As usual, Linda Rising brought us a psychological topic to the conference that, although completely unrelated to agility, can be an excellent part of an Agile leader’s toolkit and even be very useful in our everyday lives.
One of the biggest differences between the skills required of leaders in manual and knowledge-based work is that the latter have a much greater emphasis on soft skills such as communication, motivation, conflict management, etc. (Read more about Agile leadership competencies in our blog article.)
Such a soft skill is the communication technique that Linda Rising’s presentation (How to Talk to the Elephant) was all about. The presentation, based on Daniel Kahneman’s book: Thinking, Fast and Slow, compared the two systems of the human mind, the deep, fast, constantly operating, remembering-everything-but-not-directly-accessible unconscious (the elephant in Linda’s analogy) and the slow, single-focus, rational, linear, working-only-when-awake-but-accessible conscious (the rider on the elephant’s back). The former is based on emotions, the latter on facts and (at least apparently) rationality. The sad message of the performance for some might be that, however much we might like to believe that the rider is in control, it is in fact the elephant. If you have ever experienced a situation as a leader or even as a private person where you have fired off rational arguments one after the other to resolve a conflict, with zero success, you have experienced what it is like to try to speak to the elephant in the language of the rider.
Figure 2.: Linda Rising: How to Talk to the Elephant, Agile Get-Together Conference 22.09.2022.
Linda’s suggestion for leaders is to try to understand what the rider is thinking and at the same time try to understand what the elephant is feeling when communication is challenged.
So how can you reason with the elephant? Some tips from Linda:
– The elephant loves stories. It’s no coincidence that storytelling techniques suddenly became popular in politics and business years ago, because stories appeal to our emotions – and therefore to the elephant. This simple insight is also behind the basic technique of Agile requirements analysis, the User Story concept: telling how the product should work is only interesting for the rider. Telling what the customer wants and why the product will be good for them goes much deeper. (You can learn about Agile requirements analysis and good User Stories in our Advanced Product Owner training.)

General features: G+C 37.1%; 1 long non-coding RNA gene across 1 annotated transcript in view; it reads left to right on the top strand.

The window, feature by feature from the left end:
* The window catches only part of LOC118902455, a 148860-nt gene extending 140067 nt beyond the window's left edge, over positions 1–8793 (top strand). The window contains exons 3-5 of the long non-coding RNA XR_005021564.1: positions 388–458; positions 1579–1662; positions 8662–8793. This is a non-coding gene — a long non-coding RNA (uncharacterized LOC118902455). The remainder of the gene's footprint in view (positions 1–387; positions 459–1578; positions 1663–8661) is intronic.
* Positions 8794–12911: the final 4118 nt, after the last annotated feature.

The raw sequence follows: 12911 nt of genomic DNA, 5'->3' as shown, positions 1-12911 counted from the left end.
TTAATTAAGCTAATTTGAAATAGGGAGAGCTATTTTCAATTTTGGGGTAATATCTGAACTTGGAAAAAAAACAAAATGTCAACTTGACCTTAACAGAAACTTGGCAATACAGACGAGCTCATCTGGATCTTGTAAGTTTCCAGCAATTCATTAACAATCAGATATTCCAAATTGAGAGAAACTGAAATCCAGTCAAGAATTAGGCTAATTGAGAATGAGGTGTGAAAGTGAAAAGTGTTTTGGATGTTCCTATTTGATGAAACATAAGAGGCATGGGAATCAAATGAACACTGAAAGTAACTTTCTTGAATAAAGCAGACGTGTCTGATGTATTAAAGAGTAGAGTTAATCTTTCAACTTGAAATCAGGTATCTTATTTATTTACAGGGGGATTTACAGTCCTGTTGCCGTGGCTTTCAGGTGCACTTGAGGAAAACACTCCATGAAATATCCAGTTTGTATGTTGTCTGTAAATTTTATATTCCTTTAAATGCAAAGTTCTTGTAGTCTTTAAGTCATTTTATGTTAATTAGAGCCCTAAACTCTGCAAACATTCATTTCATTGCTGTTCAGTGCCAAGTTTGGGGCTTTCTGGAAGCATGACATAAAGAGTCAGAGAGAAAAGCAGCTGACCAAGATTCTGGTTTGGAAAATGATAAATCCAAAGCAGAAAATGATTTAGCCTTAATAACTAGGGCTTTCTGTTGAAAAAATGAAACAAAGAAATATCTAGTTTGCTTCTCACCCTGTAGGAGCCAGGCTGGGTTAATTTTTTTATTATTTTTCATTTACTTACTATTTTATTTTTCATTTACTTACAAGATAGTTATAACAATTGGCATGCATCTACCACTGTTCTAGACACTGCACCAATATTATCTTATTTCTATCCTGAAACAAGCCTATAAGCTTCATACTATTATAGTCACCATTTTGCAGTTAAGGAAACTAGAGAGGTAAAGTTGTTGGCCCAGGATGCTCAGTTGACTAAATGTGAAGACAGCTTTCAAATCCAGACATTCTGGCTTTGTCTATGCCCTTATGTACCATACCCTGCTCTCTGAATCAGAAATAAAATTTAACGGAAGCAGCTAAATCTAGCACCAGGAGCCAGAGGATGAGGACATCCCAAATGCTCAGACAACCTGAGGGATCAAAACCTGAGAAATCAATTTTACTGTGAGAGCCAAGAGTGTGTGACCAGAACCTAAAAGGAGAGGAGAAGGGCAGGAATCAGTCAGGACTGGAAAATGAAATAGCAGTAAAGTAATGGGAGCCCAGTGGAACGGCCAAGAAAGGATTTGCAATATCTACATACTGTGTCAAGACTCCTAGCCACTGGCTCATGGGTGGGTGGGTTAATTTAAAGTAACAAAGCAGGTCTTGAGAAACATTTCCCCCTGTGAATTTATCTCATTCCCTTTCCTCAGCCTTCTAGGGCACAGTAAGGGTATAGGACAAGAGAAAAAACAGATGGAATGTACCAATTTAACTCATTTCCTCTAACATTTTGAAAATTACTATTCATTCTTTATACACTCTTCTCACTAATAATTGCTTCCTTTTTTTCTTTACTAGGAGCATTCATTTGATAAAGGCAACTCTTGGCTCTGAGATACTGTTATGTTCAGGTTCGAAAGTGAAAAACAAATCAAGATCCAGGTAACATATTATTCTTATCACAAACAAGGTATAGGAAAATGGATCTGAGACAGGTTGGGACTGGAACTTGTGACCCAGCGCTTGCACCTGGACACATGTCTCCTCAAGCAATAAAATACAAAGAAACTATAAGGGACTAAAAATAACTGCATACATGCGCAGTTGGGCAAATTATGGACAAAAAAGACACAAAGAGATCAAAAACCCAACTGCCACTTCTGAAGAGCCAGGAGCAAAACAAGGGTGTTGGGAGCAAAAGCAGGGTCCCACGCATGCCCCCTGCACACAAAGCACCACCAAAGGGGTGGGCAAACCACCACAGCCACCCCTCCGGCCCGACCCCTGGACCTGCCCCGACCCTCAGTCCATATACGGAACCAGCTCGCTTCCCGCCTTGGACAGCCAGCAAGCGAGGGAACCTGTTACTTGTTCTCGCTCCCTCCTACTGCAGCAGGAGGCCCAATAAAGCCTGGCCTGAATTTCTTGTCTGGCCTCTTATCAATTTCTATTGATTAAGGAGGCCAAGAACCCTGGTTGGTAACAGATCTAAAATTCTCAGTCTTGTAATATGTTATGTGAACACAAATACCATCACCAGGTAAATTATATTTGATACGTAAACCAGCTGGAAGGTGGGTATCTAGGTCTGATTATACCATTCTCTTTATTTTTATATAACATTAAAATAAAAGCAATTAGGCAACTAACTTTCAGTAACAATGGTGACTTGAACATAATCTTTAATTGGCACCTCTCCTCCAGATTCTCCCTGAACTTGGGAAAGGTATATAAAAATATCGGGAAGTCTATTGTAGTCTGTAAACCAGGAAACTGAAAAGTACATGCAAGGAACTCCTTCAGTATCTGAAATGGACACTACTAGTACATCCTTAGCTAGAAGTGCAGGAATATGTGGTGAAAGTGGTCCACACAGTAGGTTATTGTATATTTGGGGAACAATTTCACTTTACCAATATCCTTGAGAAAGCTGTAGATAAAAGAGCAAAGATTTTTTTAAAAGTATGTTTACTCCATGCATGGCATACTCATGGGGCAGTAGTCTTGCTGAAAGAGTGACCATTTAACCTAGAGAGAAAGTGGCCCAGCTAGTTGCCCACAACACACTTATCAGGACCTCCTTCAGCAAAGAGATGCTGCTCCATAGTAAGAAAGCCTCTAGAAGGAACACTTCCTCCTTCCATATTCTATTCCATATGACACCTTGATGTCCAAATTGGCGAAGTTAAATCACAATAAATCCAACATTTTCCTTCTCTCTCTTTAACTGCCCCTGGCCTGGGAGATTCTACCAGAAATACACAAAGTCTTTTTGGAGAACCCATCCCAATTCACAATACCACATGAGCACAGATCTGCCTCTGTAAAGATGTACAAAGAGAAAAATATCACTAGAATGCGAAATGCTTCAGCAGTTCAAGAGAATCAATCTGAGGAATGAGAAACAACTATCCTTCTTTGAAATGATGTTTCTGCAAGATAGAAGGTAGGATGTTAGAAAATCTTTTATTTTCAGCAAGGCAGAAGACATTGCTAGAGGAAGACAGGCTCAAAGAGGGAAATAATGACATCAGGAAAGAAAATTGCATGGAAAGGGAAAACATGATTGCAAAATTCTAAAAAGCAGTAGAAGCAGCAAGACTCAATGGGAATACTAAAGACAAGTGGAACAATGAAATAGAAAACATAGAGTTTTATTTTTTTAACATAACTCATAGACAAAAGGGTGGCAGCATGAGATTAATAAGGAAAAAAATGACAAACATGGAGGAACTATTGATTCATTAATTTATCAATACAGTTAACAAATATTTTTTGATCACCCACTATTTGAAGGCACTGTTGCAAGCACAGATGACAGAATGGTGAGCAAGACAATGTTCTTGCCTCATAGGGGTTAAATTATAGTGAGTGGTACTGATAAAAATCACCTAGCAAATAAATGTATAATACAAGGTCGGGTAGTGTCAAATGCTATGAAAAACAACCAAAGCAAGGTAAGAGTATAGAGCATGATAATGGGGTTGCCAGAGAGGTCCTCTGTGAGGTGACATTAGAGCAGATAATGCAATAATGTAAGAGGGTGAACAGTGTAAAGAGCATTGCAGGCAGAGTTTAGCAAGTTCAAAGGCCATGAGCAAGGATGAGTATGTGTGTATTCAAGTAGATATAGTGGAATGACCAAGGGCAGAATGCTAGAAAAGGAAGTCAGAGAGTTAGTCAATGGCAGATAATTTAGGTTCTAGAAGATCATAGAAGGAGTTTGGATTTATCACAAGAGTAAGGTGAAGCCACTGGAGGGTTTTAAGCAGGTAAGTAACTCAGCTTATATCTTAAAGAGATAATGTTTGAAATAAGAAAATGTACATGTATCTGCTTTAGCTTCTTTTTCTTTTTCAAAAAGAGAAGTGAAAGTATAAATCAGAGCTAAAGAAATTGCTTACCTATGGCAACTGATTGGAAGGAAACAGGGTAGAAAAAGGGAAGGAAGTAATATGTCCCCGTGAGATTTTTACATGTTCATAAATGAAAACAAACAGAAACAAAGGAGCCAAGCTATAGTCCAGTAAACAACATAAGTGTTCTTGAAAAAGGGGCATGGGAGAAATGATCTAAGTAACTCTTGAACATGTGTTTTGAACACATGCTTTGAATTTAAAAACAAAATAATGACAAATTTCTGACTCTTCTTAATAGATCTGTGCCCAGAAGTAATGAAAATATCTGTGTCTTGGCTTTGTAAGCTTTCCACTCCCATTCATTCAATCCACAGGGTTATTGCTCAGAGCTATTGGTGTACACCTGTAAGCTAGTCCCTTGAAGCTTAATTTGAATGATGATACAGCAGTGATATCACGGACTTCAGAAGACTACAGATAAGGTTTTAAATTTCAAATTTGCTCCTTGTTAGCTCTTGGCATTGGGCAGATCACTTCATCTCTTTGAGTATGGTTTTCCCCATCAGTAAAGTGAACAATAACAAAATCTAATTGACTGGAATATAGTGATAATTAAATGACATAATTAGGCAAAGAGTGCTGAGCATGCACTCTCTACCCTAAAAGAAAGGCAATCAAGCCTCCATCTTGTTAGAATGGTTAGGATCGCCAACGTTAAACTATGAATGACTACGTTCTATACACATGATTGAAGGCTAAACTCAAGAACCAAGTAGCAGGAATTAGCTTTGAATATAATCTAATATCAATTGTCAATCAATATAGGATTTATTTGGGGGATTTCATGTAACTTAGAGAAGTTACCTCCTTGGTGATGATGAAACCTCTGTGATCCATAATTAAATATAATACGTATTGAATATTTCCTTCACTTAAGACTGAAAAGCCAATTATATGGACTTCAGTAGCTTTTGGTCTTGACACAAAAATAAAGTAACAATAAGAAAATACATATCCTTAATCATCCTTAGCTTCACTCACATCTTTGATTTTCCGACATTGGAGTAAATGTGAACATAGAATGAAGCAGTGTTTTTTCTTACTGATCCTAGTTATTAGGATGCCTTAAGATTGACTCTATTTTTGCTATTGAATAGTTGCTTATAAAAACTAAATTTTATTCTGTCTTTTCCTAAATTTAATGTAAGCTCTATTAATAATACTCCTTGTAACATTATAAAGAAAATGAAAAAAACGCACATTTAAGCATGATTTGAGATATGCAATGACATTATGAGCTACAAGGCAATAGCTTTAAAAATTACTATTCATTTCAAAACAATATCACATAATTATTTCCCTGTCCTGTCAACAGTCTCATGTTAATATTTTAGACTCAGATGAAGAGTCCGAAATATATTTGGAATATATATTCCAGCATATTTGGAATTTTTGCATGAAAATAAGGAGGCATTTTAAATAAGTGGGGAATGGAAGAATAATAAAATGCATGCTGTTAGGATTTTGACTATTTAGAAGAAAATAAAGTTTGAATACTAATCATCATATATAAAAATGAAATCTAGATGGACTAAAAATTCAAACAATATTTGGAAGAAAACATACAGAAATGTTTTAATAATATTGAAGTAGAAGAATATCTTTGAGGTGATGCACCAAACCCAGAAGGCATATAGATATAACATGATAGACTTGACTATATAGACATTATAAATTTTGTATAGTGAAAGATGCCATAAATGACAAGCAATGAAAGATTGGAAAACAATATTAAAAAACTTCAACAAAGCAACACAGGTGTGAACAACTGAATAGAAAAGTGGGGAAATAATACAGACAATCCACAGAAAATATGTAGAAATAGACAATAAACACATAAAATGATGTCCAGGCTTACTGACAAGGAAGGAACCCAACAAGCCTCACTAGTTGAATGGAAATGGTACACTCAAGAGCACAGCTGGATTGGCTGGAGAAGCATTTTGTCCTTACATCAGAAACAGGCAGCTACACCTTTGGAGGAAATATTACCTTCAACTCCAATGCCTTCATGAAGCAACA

– Attention. It is very important for the elephant to be listened to. Until you listen to the elephant, the elephant cannot listen to you. This is of course time-consuming, but it is one of the first steps in building trust.
– Small results. Thinking big is sometimes motivating, but often daunting. To use Linda’s example, driving eight and a half hours to get to grandma’s is a long way, we get tired just from thinking about the trip, even though we haven’t even started yet. However, if we set ourselves milestones on the way to grandma’s, such as promising ourselves to stop for coffee after 100 kilometres, the project becomes much easier: we only have to go 100 kilometres and we can have a nice cup of coffee. Break big goals down into small steps, small results. It’s no surprise that agility does the same, regularly built deliverable, valuable product increments are very valuable not only for the quick feedback, possible quick change of direction, but also for their motivating power, the possibility of many predictable small successes.
– And even if the road ahead is long, sometimes it’s worth looking back and seeing how far we’ve come. Grandma is a long way off, but we’re already halfway there.
– The elephant loves peanuts :) Because of the many benefits of food and snacking together, it is also often mentioned in Agile trainings as a basic technique to create a common voice, to ease the mood, to improve retrospectives, and even for team building, as sharing “common resources” has a really unifying power. (You can learn more about retrospectives and team building in our Advanced ScrumMaster and Agile Leadership trainings.)
Diana’s and Linda’s presentations thus confirmed the importance of the so-called soft skills for managers working in product development, and fortunately they also gave concrete suggestions for their development.